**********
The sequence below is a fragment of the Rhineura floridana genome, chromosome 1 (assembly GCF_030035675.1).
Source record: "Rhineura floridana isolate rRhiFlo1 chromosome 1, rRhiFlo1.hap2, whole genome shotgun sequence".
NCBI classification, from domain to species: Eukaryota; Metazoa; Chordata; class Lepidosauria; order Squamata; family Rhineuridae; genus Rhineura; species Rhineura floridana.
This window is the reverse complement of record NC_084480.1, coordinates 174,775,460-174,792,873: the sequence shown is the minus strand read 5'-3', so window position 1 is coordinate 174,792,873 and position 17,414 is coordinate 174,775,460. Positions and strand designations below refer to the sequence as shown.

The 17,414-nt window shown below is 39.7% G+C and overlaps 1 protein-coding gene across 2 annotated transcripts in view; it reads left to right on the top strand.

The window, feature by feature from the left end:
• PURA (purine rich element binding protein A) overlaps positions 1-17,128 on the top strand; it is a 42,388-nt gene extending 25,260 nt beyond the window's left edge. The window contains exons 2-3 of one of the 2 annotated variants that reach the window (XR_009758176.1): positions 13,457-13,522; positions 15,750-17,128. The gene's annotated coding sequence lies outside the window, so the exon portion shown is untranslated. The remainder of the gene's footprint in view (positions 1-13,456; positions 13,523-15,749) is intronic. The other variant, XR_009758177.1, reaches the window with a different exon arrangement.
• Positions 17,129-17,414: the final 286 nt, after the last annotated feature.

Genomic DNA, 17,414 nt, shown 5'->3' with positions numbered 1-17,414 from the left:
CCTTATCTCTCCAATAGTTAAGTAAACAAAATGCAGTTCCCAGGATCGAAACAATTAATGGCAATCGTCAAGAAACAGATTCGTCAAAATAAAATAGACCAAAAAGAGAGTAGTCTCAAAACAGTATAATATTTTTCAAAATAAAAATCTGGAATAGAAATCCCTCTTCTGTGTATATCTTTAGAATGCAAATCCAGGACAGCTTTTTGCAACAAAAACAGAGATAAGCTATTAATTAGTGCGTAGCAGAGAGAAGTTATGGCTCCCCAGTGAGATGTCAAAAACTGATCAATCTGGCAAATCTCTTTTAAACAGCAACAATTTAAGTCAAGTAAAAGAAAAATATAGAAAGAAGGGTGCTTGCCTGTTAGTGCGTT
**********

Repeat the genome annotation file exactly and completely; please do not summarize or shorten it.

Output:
The sequence below is a fragment of the Rhineura floridana genome, chromosome 1 (assembly GCF_030035675.1).
Source record: "Rhineura floridana isolate rRhiFlo1 chromosome 1, rRhiFlo1.hap2, whole genome shotgun sequence".
NCBI classification, from domain to species: Eukaryota; Metazoa; Chordata; class Lepidosauria; order Squamata; family Rhineuridae; genus Rhineura; species Rhineura floridana.
This window is the reverse complement of record NC_084480.1, coordinates 174,775,460-174,792,873: the sequence shown is the minus strand read 5'-3', so window position 1 is coordinate 174,792,873 and position 17,414 is coordinate 174,775,460. Positions and strand designations below refer to the sequence as shown.

The 17,414-nt window shown below is 39.7% G+C and overlaps 1 protein-coding gene across 2 annotated transcripts in view; it reads left to right on the top strand.

The window, feature by feature from the left end:
• PURA (purine rich element binding protein A) overlaps positions 1-17,128 on the top strand; it is a 42,388-nt gene extending 25,260 nt beyond the window's left edge. The window contains exons 2-3 of one of the 2 annotated variants that reach the window (XR_009758176.1): positions 13,457-13,522; positions 15,750-17,128. The gene's annotated coding sequence lies outside the window, so the exon portion shown is untranslated. The remainder of the gene's footprint in view (positions 1-13,456; positions 13,523-15,749) is intronic. The other variant, XR_009758177.1, reaches the window with a different exon arrangement.
• Positions 17,129-17,414: the final 286 nt, after the last annotated feature.

Genomic DNA, 17,414 nt, shown 5'->3' with positions numbered 1-17,414 from the left:
CCTTATCTCTCCAATAGTTAAGTAAACAAAATGCAGTTCCCAGGATCGAAACAATTAATGGCAATCGTCAAGAAACAGATTCGTCAAAATAAAATAGACCAAAAAGAGAGTAGTCTCAAAACAGTATAATATTTTTCAAAATAAAAATCTGGAATAGAAATCCCTCTTCTGTGTATATCTTTAGAATGCAAATCCAGGACAGCTTTTTGCAACAAAAACAGAGATAAGCTATTAATTAGTGCGTAGCAGAGAGAAGTTATGGCTCCCCAGTGAGATGTCAAAAACTGATCAATCTGGCAAATCTCTTTTAAACAGCAACAATTTAAGTCAAGTAAAAGAAAAATATAGAAAGAAGGGTGCTTGCCTGTTAGTGCGTT